Casey, Crime Photographer

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Casey, Crime Photographer
Creator George Harmon Coxe
Original work Return Engagement, March 1934, Black Mask (magazine)
Print publications
Books
Novels
Comics Casey: Crime Photographer, Aug 1949, Marvel Comics Radio Tie in
Magazines Black Mask
Films and television
Films Women Are Trouble (1936)
Here's Flash Casey (1938)
Television series Crime Photographer (1951 - 1952)
Theatrical presentations
Plays Bristol, Stephen Crime Photographer[2]
Audio
Radio programs Casey, Crime Photographer
07/07/43 - 11/16/50 and
01/13/54 - 04/22/55.

Casey, Crime Photographer (aka Crime photographer; Flashgun Casey; Casey, Press Photographer; Stephen Bristol, Crime Photographer) was a media franchise, in the 1930s until the 1960s. Created by George Harmon Coxe, the photographer Casey was featured in radio, film, theater, novels, magazines and comic books.[3] Launched in a 1934 issue of the pulp magazine Black Mask, the character Jack "Flashgun" Casey, was a crime photographer for the newspaper The Morning Express. With the help of reporter Ann Williams (portrayed on radio and TV by Jan Miner), he solved crimes and recounted his stories to friends at The Blue Note, their favorite tavern.[4]

George Harmon Coxe[edit]

Casey's creator, George Harmon Coxe, was the 1964 recipient of the Mystery Writers of America's prestigious Grand Master Award representing the pinnacle of achievement in the mystery field. This award represents significant output of quality in mystery writing.

Black Mask[edit]

Main article: Black Mask (magazine)

"Flashgun" Casey began in the March 1934 issue of Black Mask, in the story Return Engagement. This story was later used in the film "Here's Flash Casey". Twenty more stories appeared in the magazine over the next decades, and collections of these stories were published in anthology form as well. Two of the subsequent novels were serialized in the magazine, in addition to the 21 short stories.[5]

In 1941, three parts of the early novels; Silent are the Dead were published in Black Mask in September, October and November as Killers Are Camera Shy; and in 1943, Murder for Two was serialized in January, February and March as Blood on the Lens.

Novels[edit]

Coxe wrote five novels featuring Casey.

  • Deadly Image (1964)[6]
  • Error of Judgement (1961)[7]
  • The Man Who Died Too Soon (1962)[8]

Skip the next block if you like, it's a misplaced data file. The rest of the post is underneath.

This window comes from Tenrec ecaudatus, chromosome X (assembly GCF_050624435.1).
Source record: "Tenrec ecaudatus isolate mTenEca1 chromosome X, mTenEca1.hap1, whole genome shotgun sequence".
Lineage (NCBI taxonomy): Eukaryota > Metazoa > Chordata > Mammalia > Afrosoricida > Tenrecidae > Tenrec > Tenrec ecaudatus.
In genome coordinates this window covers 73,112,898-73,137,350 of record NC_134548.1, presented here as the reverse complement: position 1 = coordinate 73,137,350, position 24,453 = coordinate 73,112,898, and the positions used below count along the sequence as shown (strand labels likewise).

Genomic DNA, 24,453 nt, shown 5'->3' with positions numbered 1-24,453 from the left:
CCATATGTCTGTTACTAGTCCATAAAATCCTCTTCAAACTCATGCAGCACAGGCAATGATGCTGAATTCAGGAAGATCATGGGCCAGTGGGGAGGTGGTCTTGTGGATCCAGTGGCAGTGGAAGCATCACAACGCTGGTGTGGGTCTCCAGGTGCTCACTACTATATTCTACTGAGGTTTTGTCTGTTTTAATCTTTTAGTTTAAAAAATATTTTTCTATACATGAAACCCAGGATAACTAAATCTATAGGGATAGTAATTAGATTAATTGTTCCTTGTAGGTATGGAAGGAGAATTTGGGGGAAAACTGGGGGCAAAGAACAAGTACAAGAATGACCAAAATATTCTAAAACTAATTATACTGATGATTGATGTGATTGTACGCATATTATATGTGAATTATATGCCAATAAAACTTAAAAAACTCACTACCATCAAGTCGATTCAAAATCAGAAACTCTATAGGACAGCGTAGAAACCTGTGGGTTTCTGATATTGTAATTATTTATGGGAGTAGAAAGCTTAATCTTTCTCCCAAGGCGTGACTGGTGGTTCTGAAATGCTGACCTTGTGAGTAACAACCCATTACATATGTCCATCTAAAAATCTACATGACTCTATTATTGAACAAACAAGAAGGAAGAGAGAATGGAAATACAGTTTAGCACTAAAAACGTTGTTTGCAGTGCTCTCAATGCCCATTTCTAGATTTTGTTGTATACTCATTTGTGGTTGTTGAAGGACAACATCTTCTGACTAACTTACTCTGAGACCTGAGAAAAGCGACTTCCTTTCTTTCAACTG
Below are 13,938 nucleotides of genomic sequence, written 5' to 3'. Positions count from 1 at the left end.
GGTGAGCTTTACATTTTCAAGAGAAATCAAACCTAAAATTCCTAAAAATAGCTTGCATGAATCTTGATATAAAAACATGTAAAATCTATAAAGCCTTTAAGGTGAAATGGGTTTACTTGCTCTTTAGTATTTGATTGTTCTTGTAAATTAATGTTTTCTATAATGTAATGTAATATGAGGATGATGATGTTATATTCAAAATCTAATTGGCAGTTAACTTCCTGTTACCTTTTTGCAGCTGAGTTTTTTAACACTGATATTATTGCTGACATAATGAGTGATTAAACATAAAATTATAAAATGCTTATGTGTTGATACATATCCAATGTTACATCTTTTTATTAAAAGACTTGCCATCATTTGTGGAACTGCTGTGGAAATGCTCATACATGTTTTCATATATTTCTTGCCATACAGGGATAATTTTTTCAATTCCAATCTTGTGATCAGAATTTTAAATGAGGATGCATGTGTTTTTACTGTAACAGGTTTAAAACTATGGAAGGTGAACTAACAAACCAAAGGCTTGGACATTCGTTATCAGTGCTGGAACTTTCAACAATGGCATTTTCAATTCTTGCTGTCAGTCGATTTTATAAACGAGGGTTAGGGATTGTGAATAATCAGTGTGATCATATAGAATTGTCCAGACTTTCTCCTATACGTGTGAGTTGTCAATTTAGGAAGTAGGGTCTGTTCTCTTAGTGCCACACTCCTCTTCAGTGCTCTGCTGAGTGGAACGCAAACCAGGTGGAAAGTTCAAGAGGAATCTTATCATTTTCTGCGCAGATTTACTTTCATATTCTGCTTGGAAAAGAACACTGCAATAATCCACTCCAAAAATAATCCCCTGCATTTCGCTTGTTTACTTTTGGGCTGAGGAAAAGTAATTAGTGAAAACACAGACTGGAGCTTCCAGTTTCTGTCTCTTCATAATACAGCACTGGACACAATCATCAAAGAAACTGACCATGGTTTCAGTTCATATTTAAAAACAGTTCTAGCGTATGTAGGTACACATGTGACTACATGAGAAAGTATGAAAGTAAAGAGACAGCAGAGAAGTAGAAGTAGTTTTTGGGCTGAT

• Murder For Two (1943)[9]
serialized in Black Mask over three issues.
  • Silent Are the Dead (1942)[10]
serialized in Black Mask over three issues.

Paul Ayres (Pseudonym of Edward S. Aaron) wrote a novel starring Casey, based on the works of Coxe

  • Dead Heat (1950)[11]

Films[edit]

Here's Flash Casey
  • Women Are Trouble (1936)
  • Here's Flash Casey (1938)

Radio[edit]

Begun as stories in Black Mask, the stories were brought to radio under multiple names. The series aired on CBS for its entirety. 07/07/43 - 11/16/50 and 01/13/54 - 04/22/55.

Selected cast
  • Matt Crowley, Casey
  • Staats Cotsworth, Casey
  • Jan Miner, Ann Williams
  • John Gibson,
Titles of show
  • Flashgun Casey
  • Casey, Press Photographer
  • Crime Photographer

The radio show was sustained by the network, sponsored by Anchor Hocking, Toni home permanents, Toni Shampoo and Philip Morris. The Blue Note was a jazz club; the Archie Bleyer Orchestra and first Herman Chittison and later the The Teddy Wilson Trio were featured, usually in the introduction and wrapup of the show.

Comic books[edit]

A four-part Marvel Comics tie-in to the radio show began August 1949.[12]

Television[edit]

1951 photo from the television series

In 1951 the popular series moved to television

  • First Telecast: April 19, 1951
  • Last Telecast: June 5, 1952
Cast
  • Jack "Flashgun" Casey (June 1951-April 1952): Darren McGavin
  • Ann Williams: Jan Miner (reprising her role on radio)
On Darrin McGavin's website, he is quoted as saying "The cast of Crime Photographer didn’t go down fighting. "They took off for the hills. It was so bad that it was never re-run, and that’s saying something when you recall the caliber of television programs in those days."[13]

References[edit]

  1. ^ Coxe, George Harmon (1946). Flash Casey, Detective. J. Meyers : E.B. Williams. Avon Book Co. 
  2. ^ West, Dorothy Herbert (1949). "Item notes: 1949/1952". Play index. Dorothy Margaret Peake, Estelle A. Fidell. H. W. Wilson Co. p. p16. 
  3. ^ Cox, J. Randolph (2005). Flashgun Casey, Crime Photographer: From the Pulps to Radio And Beyond. David S. Siegel, William F Nolan. Yorktown Heights, NY: Book Hunter Press. ISBN 1-891379-05-4. 
  4. ^ Lackmann, Ronald W. (2000). "Casey, Crime Photographer". The Encyclopedia of American Radio: An A-Z Guide to Radio from Jack Benny to Howard Stern. Facts on File. p. p60. ISBN 0-8160-4137-7. 
  5. ^ Hagemann, Edward R. (1982). "cite= George Harmon Coxe". A Comprehensive Index to Black Mask, 1920-1951: With Brief Annotations, Preface, and Editorial Apparatus. Bowling Green, Ohio: Bowling Green State University Popular Press. ISBN 0-87972-202-9. 
  6. ^ Coxe, George Harmon (1964). Deadly Image. A.A. Knopf. 
  7. ^ Coxe (1961). Error of Judgement. Hammond. 
  8. ^ Coxe (1962). The Man Who Died Too Soon. A.A. Knopf. 
  9. ^ Coxe (1943). Murder For Two. Dell. p. Mapback # 276. 
  10. ^ Coxe (1942). Silent are the Dead. A.A. Knopf. 
  11. ^ Ayres (1950). Dead Heat. Drexel Hill, PA Bell Publishing Co. 
  12. ^ Hollifield, Scott. "Timely-Atlas-Marvel Chronology". Retrieved Oct 22, 2008. 
  13. ^ "Casey, Crime Photographer". Retrieved October 22, 2008.  DarrenMcGavin.net